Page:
THIS week women commemorated the International Women’s Day under the theme #EmbraceEquity.
For the United Nations, the 2023 theme for International Women’s Day was ‘DigitALL: Innovation and Technology for Gender Equality’, highlighting gender gaps that exist in science, technology, engineering, mathematics (STEM) education and careers.
Attention was also paid on the online harassment that many women face.
Alpha Media Holdings’ Zimbabwe Independent and Heart and Soul TV celebrated the day on Wednesday in style at an event that ran under the theme Lift Me Up, which was attended by business, along with young women making a mark in the world of technology.
This year, the United Nations aims to recognise and celebrate women and girls, who are championing the advancement of transformative technology and digital education.
Over the years, women have been encouraged to pursue technology.
But today, there still exists a wide gap between men and women in tech.
Like all other industries, the tech industry is biased. Traditionally, tech has been a male-dominated field, and only a few women made it to top positions in the sector.
- Govt must close the digital gender divide, empower women
- We must not allow bullies to gag us
However, there has been a slow but steady increase in the number of women working in tech.
But why is this essential? Why is diversity important?
Studies show that diversity is good for business.
Team diversity in terms of gender, race and age is likely to accelerate innovation.
Each group can help bring in more ideas concerning problems faced by specific demographics.
Women’s access to mobile phones and mobile internet continues to increase.
Around 83% of women now own a mobile phone in low-and middle-income countries and 58% use mobile internet. Women and girls at risk of gender-based violence are using online and smartphone-based applications to feel safer in public and domestic spaces.
Tech is among the fastest-growing industries in the world. Therefore, it requires a steady flow of labour supply in order to thrive.
Women make up almost half the working population. Their exclusion can deprive this industry of the crucial human resources that it requires to grow. In terms of working and understanding technology, women are equally as good as men.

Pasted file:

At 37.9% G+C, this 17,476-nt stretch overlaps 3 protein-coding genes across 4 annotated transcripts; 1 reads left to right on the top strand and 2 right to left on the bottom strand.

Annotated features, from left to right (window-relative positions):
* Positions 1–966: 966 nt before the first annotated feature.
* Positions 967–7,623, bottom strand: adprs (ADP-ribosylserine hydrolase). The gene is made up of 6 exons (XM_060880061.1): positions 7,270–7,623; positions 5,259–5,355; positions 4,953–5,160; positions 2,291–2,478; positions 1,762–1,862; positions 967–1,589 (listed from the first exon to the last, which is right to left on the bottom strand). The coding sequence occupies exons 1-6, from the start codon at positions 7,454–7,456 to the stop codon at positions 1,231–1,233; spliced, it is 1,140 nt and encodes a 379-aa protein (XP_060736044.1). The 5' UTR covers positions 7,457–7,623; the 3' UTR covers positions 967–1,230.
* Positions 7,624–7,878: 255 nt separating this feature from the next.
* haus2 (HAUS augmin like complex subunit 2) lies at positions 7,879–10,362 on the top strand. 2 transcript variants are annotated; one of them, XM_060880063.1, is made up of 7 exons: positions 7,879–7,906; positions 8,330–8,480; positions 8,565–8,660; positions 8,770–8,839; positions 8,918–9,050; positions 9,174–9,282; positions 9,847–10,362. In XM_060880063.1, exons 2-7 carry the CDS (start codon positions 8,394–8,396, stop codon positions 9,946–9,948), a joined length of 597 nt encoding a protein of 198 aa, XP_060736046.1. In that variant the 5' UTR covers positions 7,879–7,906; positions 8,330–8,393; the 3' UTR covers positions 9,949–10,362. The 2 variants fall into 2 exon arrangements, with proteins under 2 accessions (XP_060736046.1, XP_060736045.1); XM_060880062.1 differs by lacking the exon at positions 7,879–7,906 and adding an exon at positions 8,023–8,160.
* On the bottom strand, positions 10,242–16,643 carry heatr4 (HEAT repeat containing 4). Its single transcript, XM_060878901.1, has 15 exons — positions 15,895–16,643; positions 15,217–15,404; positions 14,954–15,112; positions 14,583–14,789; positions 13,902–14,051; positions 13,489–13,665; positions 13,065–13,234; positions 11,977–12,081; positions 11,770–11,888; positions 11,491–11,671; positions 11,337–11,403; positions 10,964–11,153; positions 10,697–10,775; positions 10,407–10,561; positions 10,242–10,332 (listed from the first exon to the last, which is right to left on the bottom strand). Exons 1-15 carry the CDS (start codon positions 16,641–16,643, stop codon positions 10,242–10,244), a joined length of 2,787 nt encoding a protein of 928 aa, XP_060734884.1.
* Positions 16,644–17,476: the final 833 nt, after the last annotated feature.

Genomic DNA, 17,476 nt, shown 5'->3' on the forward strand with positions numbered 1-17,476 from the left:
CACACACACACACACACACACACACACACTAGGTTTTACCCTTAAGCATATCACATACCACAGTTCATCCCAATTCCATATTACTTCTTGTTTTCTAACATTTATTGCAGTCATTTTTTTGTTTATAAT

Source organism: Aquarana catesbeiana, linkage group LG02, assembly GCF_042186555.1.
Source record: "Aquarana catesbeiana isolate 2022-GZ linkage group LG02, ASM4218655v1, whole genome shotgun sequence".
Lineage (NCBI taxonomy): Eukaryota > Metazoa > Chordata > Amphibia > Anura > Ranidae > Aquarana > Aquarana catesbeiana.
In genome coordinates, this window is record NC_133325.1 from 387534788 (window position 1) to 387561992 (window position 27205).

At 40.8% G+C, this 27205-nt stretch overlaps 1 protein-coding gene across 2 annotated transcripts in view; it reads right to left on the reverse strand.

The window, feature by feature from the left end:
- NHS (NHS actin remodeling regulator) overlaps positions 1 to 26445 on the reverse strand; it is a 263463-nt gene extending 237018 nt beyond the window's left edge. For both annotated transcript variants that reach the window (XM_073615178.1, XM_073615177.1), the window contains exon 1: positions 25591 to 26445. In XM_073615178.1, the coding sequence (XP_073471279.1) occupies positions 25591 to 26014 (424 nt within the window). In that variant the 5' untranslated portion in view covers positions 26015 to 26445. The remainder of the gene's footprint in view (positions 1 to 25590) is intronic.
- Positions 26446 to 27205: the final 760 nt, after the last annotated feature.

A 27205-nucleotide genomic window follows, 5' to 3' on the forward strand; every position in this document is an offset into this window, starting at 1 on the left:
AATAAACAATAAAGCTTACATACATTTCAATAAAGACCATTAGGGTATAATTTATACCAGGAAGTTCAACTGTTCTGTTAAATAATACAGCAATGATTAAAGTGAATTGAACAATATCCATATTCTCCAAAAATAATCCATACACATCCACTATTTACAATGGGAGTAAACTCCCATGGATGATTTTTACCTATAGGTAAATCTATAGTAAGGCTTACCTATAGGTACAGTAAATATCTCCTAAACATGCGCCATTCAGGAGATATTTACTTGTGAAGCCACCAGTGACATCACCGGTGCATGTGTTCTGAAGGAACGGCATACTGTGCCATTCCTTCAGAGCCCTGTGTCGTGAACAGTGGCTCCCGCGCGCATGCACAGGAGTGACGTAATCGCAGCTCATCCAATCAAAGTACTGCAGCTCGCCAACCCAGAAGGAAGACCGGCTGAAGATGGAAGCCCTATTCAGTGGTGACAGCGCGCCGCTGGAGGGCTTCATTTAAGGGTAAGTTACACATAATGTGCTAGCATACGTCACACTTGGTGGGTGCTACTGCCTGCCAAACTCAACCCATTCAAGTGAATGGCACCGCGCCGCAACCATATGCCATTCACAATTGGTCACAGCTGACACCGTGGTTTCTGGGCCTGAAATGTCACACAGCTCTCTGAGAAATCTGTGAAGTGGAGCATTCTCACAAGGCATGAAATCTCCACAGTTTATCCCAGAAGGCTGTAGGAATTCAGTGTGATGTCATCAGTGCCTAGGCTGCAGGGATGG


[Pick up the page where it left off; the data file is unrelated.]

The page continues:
It is not a general lack of interest that keeps women from pursuing tech-related occupations.
They have been held back by an unsupportive culture, which underestimates their capabilities.
So, a good starting point to get women in technology is creating a supportive culture in homes, schools and at the workplace.
As parents, we need to avoid unconscious biases. Allowing girls equal access to computer systems can help nurture their interest in technology, ending up with many of them pursuing careers in this field.
Hiring companies need to motivate women by giving them equal pay and opportunities as their male colleagues.
Companies should have inclusive cultures that don’t relegate women to less important roles.
If top tech companies give women a fair share of senior positions, this can help encourage younger women interested in pursuing careers in tech.
On cyber-bullying, having been a victim myself, I advise that women must not allow men to intimidate them.
I know many of us shy away from participating actively on social media platforms because of cyberbullying. Let us not allow bullies to gag us.
Women can make a mark through many platforms including podcasts and tik tok — here I am talking about sharing inspirational and impactful messages.
As AMH, this year we will be relaunching the Book of Zimbabwean Women, which is a collection of profiles of prominent women from all walks of life. The book celebrates iconic women, trailblasers and female brilliance.
As someone who is very passionate about amplifying the women’s voice, I would like to conclude by encouraging more women to write and be available for interviews. My dream is to see a gender balance in content. According to Women in News, women are seen, written about, heard from or contribute to only 25% of news content. Yet in Zimbabwe, women constitute more 51% of the total population.
This has to change so that we reach 50-50 gender balance in content.